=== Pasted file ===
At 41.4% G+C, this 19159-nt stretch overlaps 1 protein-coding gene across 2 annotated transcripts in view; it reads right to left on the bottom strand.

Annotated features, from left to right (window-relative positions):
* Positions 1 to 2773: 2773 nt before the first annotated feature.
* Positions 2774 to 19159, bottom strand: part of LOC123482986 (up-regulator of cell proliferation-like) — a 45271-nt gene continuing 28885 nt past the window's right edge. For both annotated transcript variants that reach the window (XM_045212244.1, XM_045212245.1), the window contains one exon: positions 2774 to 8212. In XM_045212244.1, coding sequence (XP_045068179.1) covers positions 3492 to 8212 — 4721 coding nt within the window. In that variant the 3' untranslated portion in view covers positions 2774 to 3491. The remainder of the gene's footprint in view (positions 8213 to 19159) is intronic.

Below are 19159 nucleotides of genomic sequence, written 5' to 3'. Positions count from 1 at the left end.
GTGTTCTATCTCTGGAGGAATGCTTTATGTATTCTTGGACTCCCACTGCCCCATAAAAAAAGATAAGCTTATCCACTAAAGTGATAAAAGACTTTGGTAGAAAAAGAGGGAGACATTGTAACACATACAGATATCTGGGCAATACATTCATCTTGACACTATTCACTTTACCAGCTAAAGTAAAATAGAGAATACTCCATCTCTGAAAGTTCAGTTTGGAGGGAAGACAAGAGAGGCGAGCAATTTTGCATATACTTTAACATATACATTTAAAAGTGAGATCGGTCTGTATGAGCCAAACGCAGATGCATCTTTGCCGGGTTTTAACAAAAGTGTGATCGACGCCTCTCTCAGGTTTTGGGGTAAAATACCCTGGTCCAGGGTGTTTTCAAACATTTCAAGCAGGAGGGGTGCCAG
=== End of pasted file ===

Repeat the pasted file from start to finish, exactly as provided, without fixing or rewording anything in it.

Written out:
At 41.4% G+C, this 19159-nt stretch overlaps 1 protein-coding gene across 2 annotated transcripts in view; it reads right to left on the bottom strand.

Annotated features, from left to right (window-relative positions):
* Positions 1 to 2773: 2773 nt before the first annotated feature.
* Positions 2774 to 19159, bottom strand: part of LOC123482986 (up-regulator of cell proliferation-like) — a 45271-nt gene continuing 28885 nt past the window's right edge. For both annotated transcript variants that reach the window (XM_045212244.1, XM_045212245.1), the window contains one exon: positions 2774 to 8212. In XM_045212244.1, coding sequence (XP_045068179.1) covers positions 3492 to 8212 — 4721 coding nt within the window. In that variant the 3' untranslated portion in view covers positions 2774 to 3491. The remainder of the gene's footprint in view (positions 8213 to 19159) is intronic.

Below are 19159 nucleotides of genomic sequence, written 5' to 3'. Positions count from 1 at the left end.
GTGTTCTATCTCTGGAGGAATGCTTTATGTATTCTTGGACTCCCACTGCCCCATAAAAAAAGATAAGCTTATCCACTAAAGTGATAAAAGACTTTGGTAGAAAAAGAGGGAGACATTGTAACACATACAGATATCTGGGCAATACATTCATCTTGACACTATTCACTTTACCAGCTAAAGTAAAATAGAGAATACTCCATCTCTGAAAGTTCAGTTTGGAGGGAAGACAAGAGAGGCGAGCAATTTTGCATATACTTTAACATATACATTTAAAAGTGAGATCGGTCTGTATGAGCCAAACGCAGATGCATCTTTGCCGGGTTTTAACAAAAGTGTGATCGACGCCTCTCTCAGGTTTTGGGGTAAAATACCCTGGTCCAGGGTGTTTTCAAACATTTCAAGCAGGAGGGGTGCCAG